MedicalResearch.com Interview with:
Gillian R. Diercks, MD, MPH
Instructor in Otolaryngology, Harvard Medical School
Department of Otolaryngology
Massachusetts Eye and Ear Infirmary
MedicalResearch.com: What is the background for this study? What are the main findings?
Response: Pediatric tonsillectomy is a commonly performed procedure, representing the second most common ambulatory surgery performed on children in the United States, with over half a million children undergoing the surgery annually. A major concern for surgeons, patients, and their families is the issue of postoperative pain control as pain can last up to 10-14 days after surgery, be quite severe, and result in readmission to the hospital or ED visits for medications and dehydration.
In young children and children with sleep apnea we cannot safely administer narcotic pain medications at home. This leaves limited options for pain control, including acetaminophen and ibuprofen. However, there are concerns that ibuprofen could potentially increase bleeding risk after surgery because of its effects on platelet function in the blood. At baseline, the risk of postoperative hemorrhage within the first two weeks after tonsillectomy is around 4.5%, with about 1-1.5% of children requiring a return to the operating room to control severe bleeding. Our study set out to show that the risk of severe postoperative bleeding when ibuprofen is given for 9 days after tonsillectomy was not increased compared with the bleeding risk when acetaminophen was administered instead.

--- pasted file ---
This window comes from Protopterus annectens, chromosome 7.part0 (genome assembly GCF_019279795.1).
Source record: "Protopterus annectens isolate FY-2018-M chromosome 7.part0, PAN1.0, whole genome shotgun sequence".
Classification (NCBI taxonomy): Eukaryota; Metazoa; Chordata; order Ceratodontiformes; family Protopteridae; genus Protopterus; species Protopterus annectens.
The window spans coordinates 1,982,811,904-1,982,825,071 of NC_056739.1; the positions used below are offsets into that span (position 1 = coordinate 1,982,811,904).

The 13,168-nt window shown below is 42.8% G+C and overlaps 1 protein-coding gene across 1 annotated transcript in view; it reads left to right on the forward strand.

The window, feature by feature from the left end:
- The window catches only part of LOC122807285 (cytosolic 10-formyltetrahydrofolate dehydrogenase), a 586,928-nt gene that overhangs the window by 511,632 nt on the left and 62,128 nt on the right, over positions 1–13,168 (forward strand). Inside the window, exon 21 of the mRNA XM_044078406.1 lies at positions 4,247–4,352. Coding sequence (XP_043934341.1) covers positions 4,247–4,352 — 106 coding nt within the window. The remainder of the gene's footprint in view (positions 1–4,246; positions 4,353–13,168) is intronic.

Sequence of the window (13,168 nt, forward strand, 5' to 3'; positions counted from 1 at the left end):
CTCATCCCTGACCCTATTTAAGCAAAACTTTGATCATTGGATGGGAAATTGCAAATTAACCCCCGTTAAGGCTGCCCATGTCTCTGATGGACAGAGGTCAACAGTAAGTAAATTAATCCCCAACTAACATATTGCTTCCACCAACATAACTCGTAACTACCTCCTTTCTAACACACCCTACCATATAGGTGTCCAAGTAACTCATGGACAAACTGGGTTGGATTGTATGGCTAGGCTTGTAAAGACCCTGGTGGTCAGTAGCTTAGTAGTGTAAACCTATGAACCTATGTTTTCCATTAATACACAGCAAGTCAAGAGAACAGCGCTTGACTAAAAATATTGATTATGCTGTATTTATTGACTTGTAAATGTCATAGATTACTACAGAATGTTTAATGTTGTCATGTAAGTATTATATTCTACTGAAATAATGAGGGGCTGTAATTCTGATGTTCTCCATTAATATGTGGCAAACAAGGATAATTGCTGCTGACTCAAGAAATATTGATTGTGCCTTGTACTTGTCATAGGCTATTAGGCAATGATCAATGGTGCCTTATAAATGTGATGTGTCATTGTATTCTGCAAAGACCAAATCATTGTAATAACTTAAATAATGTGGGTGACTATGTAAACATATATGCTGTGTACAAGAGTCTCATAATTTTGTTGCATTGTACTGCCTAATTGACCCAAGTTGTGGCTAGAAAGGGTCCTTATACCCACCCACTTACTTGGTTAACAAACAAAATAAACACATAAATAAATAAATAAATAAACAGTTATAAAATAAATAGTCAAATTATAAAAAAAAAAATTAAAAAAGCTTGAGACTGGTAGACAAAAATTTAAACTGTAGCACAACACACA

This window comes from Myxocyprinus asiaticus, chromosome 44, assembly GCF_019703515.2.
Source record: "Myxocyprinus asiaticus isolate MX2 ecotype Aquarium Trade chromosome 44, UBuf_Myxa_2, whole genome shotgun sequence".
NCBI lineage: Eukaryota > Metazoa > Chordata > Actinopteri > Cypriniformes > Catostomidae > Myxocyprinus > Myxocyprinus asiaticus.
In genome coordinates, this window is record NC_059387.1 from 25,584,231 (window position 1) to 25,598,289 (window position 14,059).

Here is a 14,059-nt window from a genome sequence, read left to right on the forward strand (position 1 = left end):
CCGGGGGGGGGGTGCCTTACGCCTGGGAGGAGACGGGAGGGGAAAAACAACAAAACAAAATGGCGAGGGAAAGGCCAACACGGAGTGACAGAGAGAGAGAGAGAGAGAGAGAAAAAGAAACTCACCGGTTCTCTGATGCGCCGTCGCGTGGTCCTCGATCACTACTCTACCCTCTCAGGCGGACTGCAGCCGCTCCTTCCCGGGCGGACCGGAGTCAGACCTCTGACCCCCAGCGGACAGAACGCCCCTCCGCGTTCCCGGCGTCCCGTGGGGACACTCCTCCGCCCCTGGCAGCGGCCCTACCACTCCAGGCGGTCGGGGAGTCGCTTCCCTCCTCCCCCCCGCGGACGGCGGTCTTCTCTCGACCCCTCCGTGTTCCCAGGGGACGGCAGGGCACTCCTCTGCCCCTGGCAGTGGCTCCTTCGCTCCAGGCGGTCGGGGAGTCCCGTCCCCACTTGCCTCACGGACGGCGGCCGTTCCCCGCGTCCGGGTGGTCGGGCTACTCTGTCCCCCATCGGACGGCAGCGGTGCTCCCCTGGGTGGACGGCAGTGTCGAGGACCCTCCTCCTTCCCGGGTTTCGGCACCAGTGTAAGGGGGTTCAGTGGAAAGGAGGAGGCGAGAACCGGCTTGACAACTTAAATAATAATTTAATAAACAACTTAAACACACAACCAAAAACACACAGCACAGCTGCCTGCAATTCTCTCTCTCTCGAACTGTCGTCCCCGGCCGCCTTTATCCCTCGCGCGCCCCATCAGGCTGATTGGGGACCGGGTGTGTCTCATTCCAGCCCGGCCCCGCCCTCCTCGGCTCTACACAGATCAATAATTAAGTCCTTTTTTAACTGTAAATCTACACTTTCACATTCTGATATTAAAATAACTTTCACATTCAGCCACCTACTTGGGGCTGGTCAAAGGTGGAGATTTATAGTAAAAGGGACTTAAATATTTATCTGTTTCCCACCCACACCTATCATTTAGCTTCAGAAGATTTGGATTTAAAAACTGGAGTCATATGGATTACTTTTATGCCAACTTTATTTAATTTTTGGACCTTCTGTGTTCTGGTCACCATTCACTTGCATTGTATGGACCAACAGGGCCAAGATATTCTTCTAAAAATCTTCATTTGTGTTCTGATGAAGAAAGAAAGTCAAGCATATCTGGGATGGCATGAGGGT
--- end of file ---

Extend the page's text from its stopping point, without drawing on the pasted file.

Our study could not conclude that the risk of bleeding is no different when ibuprofen is used, and was suggestive that the bleeding risk may actually be higher. Continue reading